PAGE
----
Experience, however, has shown that judges after judges who have been party to judgments favouring the most powerful politician of the country today have been rewarded with Governorship, Chairmanship of Tribunals and Commissions or have even been appointed as Supreme Court and High Court Judges. It almost appears as if for some of the judges in Judiciary, the touch of the cases involving powerful politicians proves to be the Midas Touch. This is not to say that they were not competent. But the perception is that they somehow, by fortuitous circumstances got the assignments.

On the other hand, judges who delivered judgments which were perceived by this powerful politician to be against him, directly or indirectly, have been at the receiving end. Did Justice Akil Kureshi, as reflected by the transfer decision, commit a Herculean mistake in passing an adverse order against this powerful personality?

The vindictiveness on the part of the Executive against Justice Kureshi is writ large in the fact that although under orders of transfer, he continues to be a judge of the Gujarat High Court till he assumes charge at the Bombay High Court. Yet with spite, the Central government issued a notification appointing Justice Anant Dave as the Acting Chief Justice of the Gujarat High Court on the elevation of Justice R Subhash Reddy as the judge of Supreme Court, instead of making Justice Kureshi the acting Chief Justice. The powers that be clearly did not want to see him as acting Chief Justice even for a day. Fortunately, this course has now been corrected with the intervention of the Hon’ble Chief Justice and the President of India. A proclamation has been issued appointing Mr. Justice Kureshi as the Acting Chief Justice till further orders.

Similarly, the transfer of Justice Jayant Patel from the High Court of Karnataka to the High Court of Allahabad was wrong and sent shock waves through the spine of the members of the judiciary across the country. Fall in line or you will meet this fate, appears to be the message.

Jayant Patel

Justice Jayant Patel resigned from his post after being transferred to the Allahabad High Court

Justice Kureshi’s transfer is the last straw on the camel’s back, and I have serious doubts whether the Judiciary – higher and subordinate -can recover from it to assert its strong independence and impartiality, at least in Gujarat.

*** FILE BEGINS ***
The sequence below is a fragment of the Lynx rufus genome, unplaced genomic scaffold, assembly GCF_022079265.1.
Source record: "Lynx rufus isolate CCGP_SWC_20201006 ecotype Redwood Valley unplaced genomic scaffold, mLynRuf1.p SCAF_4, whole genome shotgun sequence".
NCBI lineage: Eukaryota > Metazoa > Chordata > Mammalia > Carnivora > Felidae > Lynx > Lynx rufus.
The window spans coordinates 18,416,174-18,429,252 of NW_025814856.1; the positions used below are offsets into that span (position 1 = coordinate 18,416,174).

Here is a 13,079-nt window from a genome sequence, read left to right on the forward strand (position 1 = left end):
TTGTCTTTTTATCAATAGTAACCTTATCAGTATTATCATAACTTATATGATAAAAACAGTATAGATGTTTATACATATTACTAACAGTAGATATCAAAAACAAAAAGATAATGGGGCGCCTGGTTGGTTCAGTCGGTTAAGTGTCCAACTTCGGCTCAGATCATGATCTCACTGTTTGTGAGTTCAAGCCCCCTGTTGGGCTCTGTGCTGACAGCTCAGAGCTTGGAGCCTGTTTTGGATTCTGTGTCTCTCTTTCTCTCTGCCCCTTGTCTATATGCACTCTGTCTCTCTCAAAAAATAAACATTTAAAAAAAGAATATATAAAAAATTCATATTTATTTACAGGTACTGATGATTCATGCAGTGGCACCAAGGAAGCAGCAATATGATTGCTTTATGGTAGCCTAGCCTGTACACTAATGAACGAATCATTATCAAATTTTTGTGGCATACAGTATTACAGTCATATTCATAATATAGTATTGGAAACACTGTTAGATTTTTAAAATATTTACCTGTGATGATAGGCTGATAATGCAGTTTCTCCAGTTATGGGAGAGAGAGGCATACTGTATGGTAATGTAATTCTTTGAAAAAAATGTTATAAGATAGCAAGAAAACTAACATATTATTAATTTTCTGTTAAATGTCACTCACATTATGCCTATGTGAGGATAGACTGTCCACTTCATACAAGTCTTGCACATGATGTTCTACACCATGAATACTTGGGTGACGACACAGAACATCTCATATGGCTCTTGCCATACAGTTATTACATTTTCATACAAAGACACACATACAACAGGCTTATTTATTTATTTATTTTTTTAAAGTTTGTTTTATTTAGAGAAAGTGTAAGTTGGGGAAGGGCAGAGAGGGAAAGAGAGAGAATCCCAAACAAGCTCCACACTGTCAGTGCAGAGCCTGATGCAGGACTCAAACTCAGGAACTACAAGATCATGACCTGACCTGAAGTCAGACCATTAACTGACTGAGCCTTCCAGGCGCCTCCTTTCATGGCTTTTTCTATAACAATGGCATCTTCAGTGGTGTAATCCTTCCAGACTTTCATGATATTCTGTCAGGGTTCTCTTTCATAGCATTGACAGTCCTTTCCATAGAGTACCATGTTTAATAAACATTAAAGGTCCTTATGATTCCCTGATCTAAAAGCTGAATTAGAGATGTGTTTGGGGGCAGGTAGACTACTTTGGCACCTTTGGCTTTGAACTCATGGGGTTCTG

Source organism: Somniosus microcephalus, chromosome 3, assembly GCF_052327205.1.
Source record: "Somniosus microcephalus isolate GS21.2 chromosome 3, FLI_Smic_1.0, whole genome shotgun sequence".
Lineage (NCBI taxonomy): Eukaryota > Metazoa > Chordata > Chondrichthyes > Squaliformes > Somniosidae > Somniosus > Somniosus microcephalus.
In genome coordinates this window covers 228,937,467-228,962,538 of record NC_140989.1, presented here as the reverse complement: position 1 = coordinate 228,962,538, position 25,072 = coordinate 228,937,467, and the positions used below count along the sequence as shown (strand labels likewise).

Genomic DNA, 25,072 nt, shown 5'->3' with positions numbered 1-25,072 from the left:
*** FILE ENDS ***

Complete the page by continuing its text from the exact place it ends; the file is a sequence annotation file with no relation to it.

One really wishes that the Collegium, especially of the extraordinary calibre as at present, would think out of the box to cross-check the input or materials that concerned authorities may have placed before the Collegium with independent sources, especially members of the Bar and former Supreme Court judges who came from the Gujarat High Court.

The rationale for the Second Judges case was to give powers to the Collegium “to eliminate political influence” in appointments and transfers. But while entrusting the power to the Collegium, the Supreme Court wanted that the principle of non-arbitrariness be all-pervasive throughout the process followed by it, and that every power vested in a public authority serve a public purpose and invariably be exercised to promote public interest.

The Bar in the Gujarat High Court is rightly agitated. It is the same Bar which decades ago stood in unison against similar treatment meted out to Justice PD Desai – who turned out to be one of the greatest Judges of this country – by the then Congress government.

My Lords with respects, please listen to the voice of the Bar and reconsider your decision in the larger interest of the Judiciary and the Nation.

 

The Author is a Senior Advocate and Former President of the Supreme Court Bar Association.

Disclaimer: The views expressed in this article are of the author and Bar & Bench does not necessarily hold the same views. Bar & Bench does not take responsibility for the same.